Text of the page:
Illegal and unregulated fishing by Falkland Islanders is costing Argentina hundreds of millions of pounds, Argentine diplomats have claimed. It marks the latest chapter in a decades-long power struggle for control of the islands.
Eduardo Pucci, chief executive of Argentina’s OPRAS (Organization for the Protection of Fishery Resources), claimed that between 200,000 and 400,000 tonnes of fish were being caught illegally at a cost of £750 million by the Falklands.
Fishing in the Falkland Islands dates back to 1986 after the UK allowed the British Overseas Territory to award and trade fishing licenses.
However, this move was not recognised by Argentina as they claimed waters around the disputed South Georgia, South Sandwich and the Falkland Islands.
Argentine regulations are enforced in these areas.
Mr Pucci said: “The only vessels that comply with the regulations are the Argentine, the rest violate cooperation, disregard respect for the ecosystem and ignore responsible catches, and not to mention conservation measures.
“It is also essential to regulate fishing in the area adjacent to the Argentine EEZ because they are mostly migrant species, and this means the coastal state provides the fish and those outside the 200 miles take unregulated advantage of the resource.”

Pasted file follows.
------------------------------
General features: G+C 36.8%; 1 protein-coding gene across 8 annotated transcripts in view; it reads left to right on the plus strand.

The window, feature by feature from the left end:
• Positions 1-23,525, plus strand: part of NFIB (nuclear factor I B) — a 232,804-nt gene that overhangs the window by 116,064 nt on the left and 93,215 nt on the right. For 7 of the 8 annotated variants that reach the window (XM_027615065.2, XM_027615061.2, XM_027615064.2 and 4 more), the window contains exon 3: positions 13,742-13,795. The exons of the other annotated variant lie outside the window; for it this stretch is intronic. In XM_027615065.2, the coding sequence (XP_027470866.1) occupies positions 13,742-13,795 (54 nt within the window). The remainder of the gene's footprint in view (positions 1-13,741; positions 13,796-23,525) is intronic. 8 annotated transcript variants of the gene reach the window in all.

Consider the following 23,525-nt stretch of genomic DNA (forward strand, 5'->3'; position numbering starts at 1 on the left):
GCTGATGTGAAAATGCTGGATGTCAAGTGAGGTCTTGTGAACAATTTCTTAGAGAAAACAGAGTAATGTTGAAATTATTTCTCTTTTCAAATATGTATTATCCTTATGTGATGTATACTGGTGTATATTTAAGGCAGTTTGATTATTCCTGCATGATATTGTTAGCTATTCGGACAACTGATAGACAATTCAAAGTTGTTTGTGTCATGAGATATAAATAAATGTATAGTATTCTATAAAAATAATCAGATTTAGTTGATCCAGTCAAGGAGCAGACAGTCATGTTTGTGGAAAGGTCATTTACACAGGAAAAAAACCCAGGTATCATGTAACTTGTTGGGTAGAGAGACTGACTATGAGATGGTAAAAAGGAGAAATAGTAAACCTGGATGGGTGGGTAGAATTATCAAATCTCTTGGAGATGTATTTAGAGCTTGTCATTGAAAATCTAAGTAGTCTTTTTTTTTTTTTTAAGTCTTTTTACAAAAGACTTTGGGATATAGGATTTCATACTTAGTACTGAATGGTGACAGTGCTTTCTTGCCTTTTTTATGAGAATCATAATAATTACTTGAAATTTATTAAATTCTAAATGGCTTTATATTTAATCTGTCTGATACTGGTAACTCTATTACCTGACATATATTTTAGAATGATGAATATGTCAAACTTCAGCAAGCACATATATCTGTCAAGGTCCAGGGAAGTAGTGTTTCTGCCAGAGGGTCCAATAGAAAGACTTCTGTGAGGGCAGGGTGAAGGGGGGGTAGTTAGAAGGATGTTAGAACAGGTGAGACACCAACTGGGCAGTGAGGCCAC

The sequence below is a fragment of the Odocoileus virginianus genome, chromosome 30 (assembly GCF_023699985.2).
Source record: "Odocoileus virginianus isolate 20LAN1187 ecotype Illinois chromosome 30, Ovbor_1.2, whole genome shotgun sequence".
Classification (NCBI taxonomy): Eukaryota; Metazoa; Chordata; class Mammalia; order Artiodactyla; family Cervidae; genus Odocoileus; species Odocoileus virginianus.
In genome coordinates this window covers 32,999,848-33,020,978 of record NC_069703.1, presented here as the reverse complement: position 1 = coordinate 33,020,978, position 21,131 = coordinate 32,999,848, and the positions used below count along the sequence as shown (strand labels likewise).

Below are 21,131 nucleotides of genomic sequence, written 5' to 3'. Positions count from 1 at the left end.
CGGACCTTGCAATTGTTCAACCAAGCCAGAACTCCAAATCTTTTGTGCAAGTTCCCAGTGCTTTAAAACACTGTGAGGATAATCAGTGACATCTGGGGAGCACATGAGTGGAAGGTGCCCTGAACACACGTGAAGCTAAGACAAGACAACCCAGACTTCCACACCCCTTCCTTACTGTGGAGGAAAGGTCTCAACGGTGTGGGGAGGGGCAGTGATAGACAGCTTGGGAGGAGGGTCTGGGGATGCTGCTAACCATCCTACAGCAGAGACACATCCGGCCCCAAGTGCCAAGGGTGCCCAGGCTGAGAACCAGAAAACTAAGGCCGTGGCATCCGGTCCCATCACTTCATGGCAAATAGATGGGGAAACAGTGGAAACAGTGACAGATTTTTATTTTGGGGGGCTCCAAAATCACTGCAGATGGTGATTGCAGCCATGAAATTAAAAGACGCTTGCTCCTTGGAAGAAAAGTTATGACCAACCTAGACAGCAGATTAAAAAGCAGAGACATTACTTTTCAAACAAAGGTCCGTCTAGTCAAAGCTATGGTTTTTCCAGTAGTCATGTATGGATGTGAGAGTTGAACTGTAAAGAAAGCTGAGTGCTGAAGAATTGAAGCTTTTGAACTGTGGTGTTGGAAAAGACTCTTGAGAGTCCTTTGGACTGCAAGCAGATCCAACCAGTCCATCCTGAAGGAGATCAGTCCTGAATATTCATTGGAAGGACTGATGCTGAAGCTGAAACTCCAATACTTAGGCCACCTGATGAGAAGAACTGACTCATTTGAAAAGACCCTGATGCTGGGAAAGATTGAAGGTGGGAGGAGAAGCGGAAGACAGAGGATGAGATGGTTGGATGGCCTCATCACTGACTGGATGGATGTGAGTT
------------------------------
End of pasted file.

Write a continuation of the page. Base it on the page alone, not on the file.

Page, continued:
Juan Augusto Rattenbach, executive secretary of the Malvinas Museum, said that the economy of the Islands has “changed drastically” since 1986.
He added: “Fisheries became the main industry, with 90 percent of exports and annual revenue of £375 million dollars.”
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Mr Rattenbach stressed that besides influencing negatively the Argentine fishing industry, the “depredation” of the seas by the Falklanders Islanders has also caused the loss of direct and indirect jobs for Argentine workers, plus additional industries such as vessel building and the maintenance of the fleet.
It comes after the country’s Fisheries Under-Secretary said that combating illegal fishing was ”an absolute priority” for the Argentine government, especially “what is going on in the Malvinas waters.”
Argentine President Alberto Fernandez has held a firm stance on fishing spaces around the Falklands and other South Atlantic Islands since taking office in December.
The Argentine Congress has also unanimously approved three bills in relation to fisheries.
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One of them involves the formation of a new council composed of government members, opposition, veterans and academia.
A second bill extends the country’s continental shelf from 200 to 350 miles, following the framework of the UN Law of the Sea.
The third is a fisheries bill which hikes fines for illegal fishing in Argentine waters.
Fines are calculated according to each vessel’s fuel consumption, ranging from 300,000 to a million litres, and the costs of escorting the poaching vessel to a port.
Argentina claims sovereignty to the Falklands which are known as Malvinas Islands in Buenos Aires.
However, the UK government has made it clear that any future negotiations will depend on how Falkland Islanders want to progress their status.